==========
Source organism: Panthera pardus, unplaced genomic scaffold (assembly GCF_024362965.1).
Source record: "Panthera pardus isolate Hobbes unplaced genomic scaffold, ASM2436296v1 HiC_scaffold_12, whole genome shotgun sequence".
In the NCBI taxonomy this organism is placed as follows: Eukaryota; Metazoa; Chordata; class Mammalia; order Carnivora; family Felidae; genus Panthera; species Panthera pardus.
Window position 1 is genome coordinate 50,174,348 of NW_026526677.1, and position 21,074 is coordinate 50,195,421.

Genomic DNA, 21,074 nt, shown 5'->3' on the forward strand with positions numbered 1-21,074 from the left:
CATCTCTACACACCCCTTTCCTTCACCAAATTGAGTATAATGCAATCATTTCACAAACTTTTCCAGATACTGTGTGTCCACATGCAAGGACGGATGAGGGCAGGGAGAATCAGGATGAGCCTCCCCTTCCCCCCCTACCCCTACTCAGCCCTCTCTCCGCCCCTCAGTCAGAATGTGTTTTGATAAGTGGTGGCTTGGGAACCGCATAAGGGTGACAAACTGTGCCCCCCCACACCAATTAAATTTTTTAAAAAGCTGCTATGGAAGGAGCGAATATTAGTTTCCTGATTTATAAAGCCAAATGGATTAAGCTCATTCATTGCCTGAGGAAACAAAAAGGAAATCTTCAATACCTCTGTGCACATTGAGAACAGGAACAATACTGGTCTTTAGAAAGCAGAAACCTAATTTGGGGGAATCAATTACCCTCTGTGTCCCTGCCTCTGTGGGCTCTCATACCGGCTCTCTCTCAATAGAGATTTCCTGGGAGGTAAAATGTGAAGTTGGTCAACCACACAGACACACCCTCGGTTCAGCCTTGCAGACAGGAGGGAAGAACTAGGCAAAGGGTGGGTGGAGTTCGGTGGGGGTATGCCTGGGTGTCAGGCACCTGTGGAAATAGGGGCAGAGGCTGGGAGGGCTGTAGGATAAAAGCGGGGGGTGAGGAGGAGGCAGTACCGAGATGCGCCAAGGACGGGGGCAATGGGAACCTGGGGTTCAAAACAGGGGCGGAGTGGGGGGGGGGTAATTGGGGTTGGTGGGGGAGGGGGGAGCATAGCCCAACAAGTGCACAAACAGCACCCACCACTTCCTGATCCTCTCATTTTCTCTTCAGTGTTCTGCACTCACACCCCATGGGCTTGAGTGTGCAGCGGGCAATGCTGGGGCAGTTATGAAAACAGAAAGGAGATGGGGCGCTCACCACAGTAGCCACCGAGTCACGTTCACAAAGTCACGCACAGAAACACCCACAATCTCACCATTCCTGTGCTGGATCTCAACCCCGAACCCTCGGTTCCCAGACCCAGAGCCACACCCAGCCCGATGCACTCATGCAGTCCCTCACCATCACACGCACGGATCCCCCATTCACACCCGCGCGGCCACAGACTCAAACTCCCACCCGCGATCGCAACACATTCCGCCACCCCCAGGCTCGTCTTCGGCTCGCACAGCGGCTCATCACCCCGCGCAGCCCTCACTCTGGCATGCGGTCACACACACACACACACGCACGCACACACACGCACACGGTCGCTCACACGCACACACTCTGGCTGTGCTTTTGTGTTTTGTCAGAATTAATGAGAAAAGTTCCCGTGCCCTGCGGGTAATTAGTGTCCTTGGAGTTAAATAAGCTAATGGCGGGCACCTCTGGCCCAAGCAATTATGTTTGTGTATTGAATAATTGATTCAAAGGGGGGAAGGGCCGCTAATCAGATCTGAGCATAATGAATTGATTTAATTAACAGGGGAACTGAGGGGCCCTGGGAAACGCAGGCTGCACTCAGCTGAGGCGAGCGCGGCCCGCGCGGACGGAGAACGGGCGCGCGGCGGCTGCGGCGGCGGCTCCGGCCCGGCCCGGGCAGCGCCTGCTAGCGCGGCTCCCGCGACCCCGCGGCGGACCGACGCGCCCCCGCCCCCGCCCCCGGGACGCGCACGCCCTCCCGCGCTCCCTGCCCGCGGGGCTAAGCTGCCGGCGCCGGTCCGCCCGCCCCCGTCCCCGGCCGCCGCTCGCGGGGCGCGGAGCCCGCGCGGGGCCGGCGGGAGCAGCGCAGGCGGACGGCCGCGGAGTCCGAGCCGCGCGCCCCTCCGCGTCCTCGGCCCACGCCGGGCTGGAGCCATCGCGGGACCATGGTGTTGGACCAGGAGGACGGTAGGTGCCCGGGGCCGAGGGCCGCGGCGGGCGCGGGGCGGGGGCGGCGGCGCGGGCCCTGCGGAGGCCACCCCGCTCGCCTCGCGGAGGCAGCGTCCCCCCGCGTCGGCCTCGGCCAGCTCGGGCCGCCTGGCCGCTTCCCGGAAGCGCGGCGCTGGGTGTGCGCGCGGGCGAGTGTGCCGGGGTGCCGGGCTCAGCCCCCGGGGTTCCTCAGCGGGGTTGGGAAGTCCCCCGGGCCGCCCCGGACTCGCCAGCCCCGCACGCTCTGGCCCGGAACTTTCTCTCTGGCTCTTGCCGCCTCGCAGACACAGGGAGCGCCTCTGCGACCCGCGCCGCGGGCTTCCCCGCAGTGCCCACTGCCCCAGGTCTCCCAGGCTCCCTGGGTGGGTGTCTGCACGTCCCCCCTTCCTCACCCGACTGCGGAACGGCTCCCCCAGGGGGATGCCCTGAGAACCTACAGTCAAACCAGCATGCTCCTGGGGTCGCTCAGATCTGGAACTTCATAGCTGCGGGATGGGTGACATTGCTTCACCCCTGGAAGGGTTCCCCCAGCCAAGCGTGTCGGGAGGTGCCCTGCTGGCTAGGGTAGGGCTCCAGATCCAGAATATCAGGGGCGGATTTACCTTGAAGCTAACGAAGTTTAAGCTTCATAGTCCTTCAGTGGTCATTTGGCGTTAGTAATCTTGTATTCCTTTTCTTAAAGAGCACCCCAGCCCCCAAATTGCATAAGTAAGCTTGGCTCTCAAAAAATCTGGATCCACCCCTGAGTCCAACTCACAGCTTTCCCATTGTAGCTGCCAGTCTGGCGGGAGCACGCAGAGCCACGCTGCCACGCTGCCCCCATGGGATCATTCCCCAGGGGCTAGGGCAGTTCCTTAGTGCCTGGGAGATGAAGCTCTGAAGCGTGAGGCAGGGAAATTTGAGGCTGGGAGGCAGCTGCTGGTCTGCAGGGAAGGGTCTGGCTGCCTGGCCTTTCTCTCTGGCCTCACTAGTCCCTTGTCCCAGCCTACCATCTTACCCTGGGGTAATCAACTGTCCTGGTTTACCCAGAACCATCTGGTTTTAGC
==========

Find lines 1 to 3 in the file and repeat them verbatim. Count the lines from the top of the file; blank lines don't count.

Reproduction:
Source organism: Panthera pardus, unplaced genomic scaffold (assembly GCF_024362965.1).
Source record: "Panthera pardus isolate Hobbes unplaced genomic scaffold, ASM2436296v1 HiC_scaffold_12, whole genome shotgun sequence".
In the NCBI taxonomy this organism is placed as follows: Eukaryota; Metazoa; Chordata; class Mammalia; order Carnivora; family Felidae; genus Panthera; species Panthera pardus.